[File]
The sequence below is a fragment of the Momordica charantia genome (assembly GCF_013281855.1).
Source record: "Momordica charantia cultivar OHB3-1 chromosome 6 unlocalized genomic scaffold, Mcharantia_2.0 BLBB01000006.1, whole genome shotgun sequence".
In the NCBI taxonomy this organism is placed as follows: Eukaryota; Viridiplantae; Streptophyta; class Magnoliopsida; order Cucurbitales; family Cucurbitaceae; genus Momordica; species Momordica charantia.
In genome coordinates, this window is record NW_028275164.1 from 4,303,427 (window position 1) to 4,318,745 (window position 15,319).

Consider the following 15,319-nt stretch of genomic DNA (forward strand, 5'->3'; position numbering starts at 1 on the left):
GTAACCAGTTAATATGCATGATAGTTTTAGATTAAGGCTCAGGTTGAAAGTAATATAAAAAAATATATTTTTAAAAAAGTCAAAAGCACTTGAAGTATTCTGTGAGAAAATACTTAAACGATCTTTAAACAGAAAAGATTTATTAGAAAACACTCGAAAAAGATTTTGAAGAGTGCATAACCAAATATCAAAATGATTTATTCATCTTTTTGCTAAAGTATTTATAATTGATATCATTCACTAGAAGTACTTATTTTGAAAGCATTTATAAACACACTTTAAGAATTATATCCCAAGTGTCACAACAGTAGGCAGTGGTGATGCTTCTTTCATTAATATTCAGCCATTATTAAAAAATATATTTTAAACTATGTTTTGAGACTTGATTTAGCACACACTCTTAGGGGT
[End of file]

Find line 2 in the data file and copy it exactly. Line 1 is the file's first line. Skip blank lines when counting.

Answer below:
Source record: "Momordica charantia cultivar OHB3-1 chromosome 6 unlocalized genomic scaffold, Mcharantia_2.0 BLBB01000006.1, whole genome shotgun sequence".